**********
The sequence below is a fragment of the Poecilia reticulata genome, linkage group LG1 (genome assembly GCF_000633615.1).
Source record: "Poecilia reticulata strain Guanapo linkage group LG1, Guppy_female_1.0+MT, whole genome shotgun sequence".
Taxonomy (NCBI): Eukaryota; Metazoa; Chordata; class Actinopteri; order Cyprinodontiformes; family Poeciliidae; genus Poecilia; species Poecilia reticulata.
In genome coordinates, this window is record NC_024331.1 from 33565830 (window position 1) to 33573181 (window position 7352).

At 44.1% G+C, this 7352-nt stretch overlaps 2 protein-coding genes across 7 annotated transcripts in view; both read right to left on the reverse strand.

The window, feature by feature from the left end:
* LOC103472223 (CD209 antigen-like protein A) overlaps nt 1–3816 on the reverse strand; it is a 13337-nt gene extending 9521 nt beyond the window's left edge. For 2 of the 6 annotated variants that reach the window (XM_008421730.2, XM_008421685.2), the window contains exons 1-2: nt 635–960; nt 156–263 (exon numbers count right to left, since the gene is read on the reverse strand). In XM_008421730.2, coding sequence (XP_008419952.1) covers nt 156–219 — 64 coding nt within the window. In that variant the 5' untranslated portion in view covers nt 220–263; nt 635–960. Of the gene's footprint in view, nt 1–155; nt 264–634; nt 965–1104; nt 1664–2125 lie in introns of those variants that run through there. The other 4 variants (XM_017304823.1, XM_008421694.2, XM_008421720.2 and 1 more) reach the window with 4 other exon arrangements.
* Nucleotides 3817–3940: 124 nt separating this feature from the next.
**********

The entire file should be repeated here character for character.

The sequence below is a fragment of the Poecilia reticulata genome, linkage group LG1 (genome assembly GCF_000633615.1).
Source record: "Poecilia reticulata strain Guanapo linkage group LG1, Guppy_female_1.0+MT, whole genome shotgun sequence".
Taxonomy (NCBI): Eukaryota; Metazoa; Chordata; class Actinopteri; order Cyprinodontiformes; family Poeciliidae; genus Poecilia; species Poecilia reticulata.
In genome coordinates, this window is record NC_024331.1 from 33565830 (window position 1) to 33573181 (window position 7352).

At 44.1% G+C, this 7352-nt stretch overlaps 2 protein-coding genes across 7 annotated transcripts in view; both read right to left on the reverse strand.

The window, feature by feature from the left end:
* LOC103472223 (CD209 antigen-like protein A) overlaps nt 1–3816 on the reverse strand; it is a 13337-nt gene extending 9521 nt beyond the window's left edge. For 2 of the 6 annotated variants that reach the window (XM_008421730.2, XM_008421685.2), the window contains exons 1-2: nt 635–960; nt 156–263 (exon numbers count right to left, since the gene is read on the reverse strand). In XM_008421730.2, coding sequence (XP_008419952.1) covers nt 156–219 — 64 coding nt within the window. In that variant the 5' untranslated portion in view covers nt 220–263; nt 635–960. Of the gene's footprint in view, nt 1–155; nt 264–634; nt 965–1104; nt 1664–2125 lie in introns of those variants that run through there. The other 4 variants (XM_017304823.1, XM_008421694.2, XM_008421720.2 and 1 more) reach the window with 4 other exon arrangements.
* Nucleotides 3817–3940: 124 nt separating this feature from the next.